A Frenchman said, "I think, therefore I am," which goes to show the existential primacy of thinking in the French character. Where else could so much cogitative energy go into the deliberation of such chicken-or-egg quibbles as, "Does existence precede essence?" except in a nation where the pondering of fine intellectual points seems more prevalent than here in pragmatic America? The French also honed farce into a fine art. And those two Gallic strains—sidesplitting humor and hairsplitting argument—combine in this Yasmina Reza play (translated from French by Christopher Hampton), creating the hilarious hybrid of a cerebral farce in which a clash of ideas (about the art of painting) provokes the mounting confusion and conflict upon which farce thrives.
As in all classic farces, there must be one hapless character in the eye of the comedic storm. Here that person is Yvan, played with wonderful nebbishy manic desperation by Joe Regalbuto. Yvan is the least intellectual of the play's odd trio of male friends. The other two, Marc (Robert Westenberg) and Serge (Norman Snow), are engaged in wordy, perfervid strife over the worth and significance of a white-on-white abstract painting that Serge has purchased at a great price. Yvan is sort of an Unlucky Pierre—always in the middle, doomed to be caught between contending forces. He arrives on the scene, having just fled an embroilment between his mother and his fiancée (uproariously described in a speech that, delivered with superb staccato timing by Regalbuto, perfectly introduces and characterizes Yvan), only to find himself mired in Marc and Serge's aesthetic donnybrook.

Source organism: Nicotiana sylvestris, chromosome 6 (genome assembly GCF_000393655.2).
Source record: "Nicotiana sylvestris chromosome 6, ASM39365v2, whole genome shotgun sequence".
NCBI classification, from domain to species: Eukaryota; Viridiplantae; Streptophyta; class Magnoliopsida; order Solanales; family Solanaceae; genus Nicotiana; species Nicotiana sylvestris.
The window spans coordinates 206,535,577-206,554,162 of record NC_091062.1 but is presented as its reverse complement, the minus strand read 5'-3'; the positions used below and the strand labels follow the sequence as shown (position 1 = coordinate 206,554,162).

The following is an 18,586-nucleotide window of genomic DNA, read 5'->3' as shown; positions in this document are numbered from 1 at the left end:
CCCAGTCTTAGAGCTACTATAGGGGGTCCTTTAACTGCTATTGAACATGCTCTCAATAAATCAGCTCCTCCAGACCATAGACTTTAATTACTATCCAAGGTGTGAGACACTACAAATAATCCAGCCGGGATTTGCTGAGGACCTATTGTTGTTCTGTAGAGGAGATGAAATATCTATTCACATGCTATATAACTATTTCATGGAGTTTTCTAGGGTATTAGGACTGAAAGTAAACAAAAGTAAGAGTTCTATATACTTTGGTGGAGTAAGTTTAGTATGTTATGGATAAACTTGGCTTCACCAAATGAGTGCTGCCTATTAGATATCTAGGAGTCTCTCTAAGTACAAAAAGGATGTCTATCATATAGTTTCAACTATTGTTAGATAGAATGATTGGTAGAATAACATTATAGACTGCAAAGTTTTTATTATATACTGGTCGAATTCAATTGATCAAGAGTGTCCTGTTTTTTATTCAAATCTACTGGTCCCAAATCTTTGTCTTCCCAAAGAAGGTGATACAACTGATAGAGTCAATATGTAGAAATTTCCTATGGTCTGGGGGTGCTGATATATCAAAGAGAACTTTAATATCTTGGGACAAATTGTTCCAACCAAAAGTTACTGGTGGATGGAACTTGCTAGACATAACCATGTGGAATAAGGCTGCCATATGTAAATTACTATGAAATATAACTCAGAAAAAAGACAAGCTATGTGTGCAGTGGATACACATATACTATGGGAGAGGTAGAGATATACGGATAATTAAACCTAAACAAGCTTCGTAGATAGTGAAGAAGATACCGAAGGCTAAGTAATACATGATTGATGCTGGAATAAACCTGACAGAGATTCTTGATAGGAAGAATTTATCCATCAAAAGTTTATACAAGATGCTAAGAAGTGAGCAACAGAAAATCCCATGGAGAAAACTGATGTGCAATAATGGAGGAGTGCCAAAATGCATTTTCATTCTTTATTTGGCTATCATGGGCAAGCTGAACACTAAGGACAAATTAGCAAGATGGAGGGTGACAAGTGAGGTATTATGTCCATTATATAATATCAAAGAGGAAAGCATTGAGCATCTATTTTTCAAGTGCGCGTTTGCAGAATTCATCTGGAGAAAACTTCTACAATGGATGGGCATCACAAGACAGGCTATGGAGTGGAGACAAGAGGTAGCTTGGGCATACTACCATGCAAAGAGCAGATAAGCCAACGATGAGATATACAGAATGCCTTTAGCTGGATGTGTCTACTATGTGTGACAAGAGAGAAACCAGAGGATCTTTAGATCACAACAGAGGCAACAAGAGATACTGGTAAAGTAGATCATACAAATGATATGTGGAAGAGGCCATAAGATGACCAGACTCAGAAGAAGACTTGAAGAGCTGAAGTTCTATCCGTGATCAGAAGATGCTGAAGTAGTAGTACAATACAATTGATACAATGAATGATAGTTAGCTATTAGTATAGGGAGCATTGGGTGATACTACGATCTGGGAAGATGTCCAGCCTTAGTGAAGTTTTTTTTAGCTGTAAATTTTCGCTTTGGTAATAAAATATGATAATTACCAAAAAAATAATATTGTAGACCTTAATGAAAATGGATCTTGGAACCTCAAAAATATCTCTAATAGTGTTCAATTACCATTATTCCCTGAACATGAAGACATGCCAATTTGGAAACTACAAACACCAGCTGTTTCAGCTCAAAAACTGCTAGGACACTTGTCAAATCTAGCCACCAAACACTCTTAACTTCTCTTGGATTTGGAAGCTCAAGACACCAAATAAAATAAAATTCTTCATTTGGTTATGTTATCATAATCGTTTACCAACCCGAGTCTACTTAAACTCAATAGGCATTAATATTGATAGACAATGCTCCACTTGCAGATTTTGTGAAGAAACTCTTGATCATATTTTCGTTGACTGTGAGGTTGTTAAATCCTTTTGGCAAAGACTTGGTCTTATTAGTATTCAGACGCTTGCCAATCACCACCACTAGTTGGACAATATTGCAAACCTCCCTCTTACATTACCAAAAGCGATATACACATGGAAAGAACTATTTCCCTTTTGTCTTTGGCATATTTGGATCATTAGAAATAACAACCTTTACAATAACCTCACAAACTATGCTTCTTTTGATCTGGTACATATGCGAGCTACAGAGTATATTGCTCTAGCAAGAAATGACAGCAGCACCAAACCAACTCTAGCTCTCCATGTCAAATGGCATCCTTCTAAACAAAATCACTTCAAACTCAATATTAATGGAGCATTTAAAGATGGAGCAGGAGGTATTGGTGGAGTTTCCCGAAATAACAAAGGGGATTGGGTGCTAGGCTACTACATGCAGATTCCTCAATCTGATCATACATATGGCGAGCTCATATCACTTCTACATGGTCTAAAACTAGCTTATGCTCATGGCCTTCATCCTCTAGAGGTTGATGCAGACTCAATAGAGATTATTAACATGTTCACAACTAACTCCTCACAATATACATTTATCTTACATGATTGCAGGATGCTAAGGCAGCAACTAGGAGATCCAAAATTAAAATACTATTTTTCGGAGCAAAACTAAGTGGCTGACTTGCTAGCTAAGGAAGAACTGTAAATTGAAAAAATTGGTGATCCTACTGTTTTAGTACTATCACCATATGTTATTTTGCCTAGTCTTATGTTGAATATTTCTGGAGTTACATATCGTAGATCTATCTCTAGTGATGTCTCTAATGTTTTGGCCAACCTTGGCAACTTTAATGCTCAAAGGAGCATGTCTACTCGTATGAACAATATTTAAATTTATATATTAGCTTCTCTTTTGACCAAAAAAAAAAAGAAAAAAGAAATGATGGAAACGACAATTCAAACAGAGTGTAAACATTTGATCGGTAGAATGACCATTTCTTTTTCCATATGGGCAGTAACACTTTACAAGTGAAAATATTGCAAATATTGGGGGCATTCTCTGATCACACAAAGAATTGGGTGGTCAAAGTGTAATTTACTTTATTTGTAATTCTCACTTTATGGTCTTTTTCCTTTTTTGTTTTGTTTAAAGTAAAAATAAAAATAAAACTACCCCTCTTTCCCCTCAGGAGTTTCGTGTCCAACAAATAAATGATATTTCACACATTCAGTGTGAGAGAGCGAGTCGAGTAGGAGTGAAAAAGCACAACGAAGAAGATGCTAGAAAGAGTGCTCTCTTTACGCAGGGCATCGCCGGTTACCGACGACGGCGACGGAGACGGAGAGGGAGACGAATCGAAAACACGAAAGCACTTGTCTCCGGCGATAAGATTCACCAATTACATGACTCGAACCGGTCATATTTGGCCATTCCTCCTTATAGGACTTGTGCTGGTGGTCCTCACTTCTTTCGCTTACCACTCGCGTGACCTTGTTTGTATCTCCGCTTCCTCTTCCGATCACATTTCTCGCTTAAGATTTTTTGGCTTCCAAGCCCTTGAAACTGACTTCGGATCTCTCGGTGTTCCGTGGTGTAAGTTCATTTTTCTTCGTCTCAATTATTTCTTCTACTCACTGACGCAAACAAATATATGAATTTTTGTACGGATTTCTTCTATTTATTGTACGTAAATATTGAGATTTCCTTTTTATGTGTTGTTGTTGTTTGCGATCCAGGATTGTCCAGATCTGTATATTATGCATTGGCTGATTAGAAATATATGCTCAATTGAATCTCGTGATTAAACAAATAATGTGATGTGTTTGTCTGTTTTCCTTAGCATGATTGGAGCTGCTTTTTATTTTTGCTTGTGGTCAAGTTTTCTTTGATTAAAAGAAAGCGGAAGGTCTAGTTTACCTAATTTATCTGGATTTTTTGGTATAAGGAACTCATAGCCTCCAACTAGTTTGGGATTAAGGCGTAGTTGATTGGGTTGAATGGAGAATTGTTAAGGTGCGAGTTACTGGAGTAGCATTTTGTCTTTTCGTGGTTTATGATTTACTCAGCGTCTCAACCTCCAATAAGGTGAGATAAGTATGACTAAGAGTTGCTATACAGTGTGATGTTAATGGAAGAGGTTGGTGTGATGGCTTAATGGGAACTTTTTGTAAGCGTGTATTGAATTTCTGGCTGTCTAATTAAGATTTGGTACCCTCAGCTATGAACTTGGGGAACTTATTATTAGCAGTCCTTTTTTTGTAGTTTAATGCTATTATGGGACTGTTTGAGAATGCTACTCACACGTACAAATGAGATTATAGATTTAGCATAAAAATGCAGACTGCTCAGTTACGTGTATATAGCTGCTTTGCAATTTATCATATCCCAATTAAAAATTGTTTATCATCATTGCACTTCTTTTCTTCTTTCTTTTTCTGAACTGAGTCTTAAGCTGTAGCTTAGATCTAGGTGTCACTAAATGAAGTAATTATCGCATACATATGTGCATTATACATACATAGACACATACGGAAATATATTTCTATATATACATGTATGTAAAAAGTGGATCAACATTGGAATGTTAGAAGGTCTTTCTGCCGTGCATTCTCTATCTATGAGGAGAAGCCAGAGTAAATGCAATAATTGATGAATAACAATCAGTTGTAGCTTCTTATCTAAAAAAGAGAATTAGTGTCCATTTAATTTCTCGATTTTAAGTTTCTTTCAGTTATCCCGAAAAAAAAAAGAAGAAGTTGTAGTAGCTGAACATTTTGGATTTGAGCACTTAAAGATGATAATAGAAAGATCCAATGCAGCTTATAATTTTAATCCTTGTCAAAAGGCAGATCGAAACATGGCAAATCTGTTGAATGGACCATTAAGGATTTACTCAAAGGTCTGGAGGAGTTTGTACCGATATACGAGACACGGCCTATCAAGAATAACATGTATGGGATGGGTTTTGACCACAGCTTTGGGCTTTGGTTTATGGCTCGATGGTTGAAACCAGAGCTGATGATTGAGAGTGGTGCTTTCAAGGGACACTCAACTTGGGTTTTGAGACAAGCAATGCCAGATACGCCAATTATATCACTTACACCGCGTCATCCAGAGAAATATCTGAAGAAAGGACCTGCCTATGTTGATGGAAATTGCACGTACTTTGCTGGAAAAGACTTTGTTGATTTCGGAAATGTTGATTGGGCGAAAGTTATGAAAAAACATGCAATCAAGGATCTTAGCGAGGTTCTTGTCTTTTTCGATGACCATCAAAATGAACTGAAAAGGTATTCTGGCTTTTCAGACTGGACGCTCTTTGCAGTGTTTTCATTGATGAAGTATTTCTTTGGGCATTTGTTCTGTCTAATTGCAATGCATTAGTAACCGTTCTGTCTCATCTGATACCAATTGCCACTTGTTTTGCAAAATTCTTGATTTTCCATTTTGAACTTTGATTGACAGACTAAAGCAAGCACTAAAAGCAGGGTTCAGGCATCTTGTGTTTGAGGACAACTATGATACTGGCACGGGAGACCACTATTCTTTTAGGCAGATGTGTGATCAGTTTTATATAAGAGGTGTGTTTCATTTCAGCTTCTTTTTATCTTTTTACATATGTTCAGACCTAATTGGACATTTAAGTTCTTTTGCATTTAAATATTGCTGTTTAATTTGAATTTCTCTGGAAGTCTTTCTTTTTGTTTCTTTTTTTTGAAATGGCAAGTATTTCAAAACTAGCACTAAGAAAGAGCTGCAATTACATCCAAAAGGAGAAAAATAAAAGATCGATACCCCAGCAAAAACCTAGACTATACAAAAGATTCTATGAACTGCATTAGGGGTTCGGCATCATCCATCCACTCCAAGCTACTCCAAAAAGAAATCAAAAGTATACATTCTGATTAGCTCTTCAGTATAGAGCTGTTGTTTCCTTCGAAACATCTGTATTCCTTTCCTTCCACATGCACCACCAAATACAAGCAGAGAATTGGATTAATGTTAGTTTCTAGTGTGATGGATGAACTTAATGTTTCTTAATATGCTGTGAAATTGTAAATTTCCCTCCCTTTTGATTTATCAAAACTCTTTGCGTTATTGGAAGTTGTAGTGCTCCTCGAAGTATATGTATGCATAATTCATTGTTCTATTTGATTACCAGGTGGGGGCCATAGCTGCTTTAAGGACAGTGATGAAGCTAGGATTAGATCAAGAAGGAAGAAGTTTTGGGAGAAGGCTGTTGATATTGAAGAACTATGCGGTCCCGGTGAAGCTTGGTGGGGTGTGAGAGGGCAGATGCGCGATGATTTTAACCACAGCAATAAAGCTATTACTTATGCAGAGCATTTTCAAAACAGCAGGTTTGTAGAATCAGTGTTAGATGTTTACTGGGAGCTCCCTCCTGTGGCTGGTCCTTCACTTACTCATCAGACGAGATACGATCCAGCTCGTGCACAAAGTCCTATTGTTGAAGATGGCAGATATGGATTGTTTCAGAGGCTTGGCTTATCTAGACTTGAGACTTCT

Westenberg's wry, deliberate, sarcastic Marc and Snow's wide-eyed, hyper, enthusiastic Serge are tall, lean, athletical, square-jawed men (in some contrast to Regalbuto's roundish, plumpish, softer Yvan), and there is always the dangerous hint their intense mental conflict could turn physical. And when inevitably it does, where else does Yvan find himself than smack between his flailing pair of pals?
It is all most satisfyingly absurd and directed with clarity, economy, and at a good clip by Joseph Hardy. Kent Dorsey did the lighting design, Karl Mansfield the sound, and costumer Clare Henkel came up with the unobtrusive and subtly suitable casual guy-wear. Robin Sanford Robert's witty scenic design is a big part of the basic jest: Each of the characters' three apartments are identical (are, in fact, the same setting), the only difference being the painting hanging on the wall over the sofa, which changes to a cubist abstract for Serge, a traditional landscape for Marc, and a "motel painting" for Yvan, done by his father.
"Art," presented by the Globe Theatres in the Old Globe Theatre, Balboa Park, San Diego. Tues.-Fri. 8 p.m., Sat. 2 & 8 p.m., Sun. 2 & 7 p.m. May 26-July 1. $35-45. (619) 239-2255.